New research from Brown University suggests that a child’s environment might be more influential in predicting language skills than solely one's brain anatomy would predict. The findings indicate that the explosion of language acquisition that typically occurs in children between the ages of 2 and 4 is not reflected in substantial changes in brain asymmetry.

New research from Brown

Image source: Brown University


​The researchers were looking for more development of myelin on the left side of children’s brains (i.e., asymmetry) as they entered the early period of language acquisition. Myelin is a fatty material that insulates nerve fibers and helps electrical signals move around the brain. Instead, they found that the asymmetry of myelin was already present in even the youngest of children, and did not occur due to language acquisition. The researchers believe that this finding highlights the importance of environment during the critical period for language development.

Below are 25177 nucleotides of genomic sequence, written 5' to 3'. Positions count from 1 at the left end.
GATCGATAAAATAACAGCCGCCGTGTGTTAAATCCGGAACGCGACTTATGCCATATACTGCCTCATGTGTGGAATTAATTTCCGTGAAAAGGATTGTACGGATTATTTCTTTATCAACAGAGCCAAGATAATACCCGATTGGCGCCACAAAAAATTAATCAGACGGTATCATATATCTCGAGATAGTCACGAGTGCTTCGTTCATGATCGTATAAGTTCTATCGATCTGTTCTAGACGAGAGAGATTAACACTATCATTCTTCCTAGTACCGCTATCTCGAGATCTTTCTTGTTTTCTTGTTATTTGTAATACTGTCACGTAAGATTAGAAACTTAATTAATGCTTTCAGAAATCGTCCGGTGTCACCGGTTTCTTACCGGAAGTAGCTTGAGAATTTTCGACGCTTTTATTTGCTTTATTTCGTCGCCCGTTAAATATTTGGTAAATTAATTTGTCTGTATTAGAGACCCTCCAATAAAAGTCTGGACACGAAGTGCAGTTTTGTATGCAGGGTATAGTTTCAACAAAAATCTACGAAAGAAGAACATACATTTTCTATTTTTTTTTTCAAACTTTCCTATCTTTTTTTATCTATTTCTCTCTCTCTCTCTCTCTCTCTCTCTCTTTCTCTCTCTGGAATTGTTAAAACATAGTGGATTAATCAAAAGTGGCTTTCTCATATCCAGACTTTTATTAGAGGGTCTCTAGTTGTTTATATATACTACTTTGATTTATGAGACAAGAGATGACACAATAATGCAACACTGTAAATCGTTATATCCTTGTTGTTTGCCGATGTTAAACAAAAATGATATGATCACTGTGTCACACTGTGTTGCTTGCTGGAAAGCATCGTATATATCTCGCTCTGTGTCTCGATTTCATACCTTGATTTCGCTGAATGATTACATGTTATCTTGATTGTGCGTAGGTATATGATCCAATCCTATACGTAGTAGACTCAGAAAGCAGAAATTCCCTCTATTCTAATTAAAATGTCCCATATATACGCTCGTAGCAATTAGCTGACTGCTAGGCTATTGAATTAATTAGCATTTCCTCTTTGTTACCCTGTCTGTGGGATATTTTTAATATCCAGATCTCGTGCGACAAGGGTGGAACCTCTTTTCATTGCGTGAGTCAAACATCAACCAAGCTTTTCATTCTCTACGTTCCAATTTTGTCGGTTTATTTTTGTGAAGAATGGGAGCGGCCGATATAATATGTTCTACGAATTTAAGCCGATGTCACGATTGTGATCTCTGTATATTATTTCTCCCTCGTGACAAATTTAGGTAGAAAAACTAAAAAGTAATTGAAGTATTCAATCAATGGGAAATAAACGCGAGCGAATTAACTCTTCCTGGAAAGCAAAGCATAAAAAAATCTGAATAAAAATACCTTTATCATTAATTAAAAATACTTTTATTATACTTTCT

Read the official press release here or on Brown's website.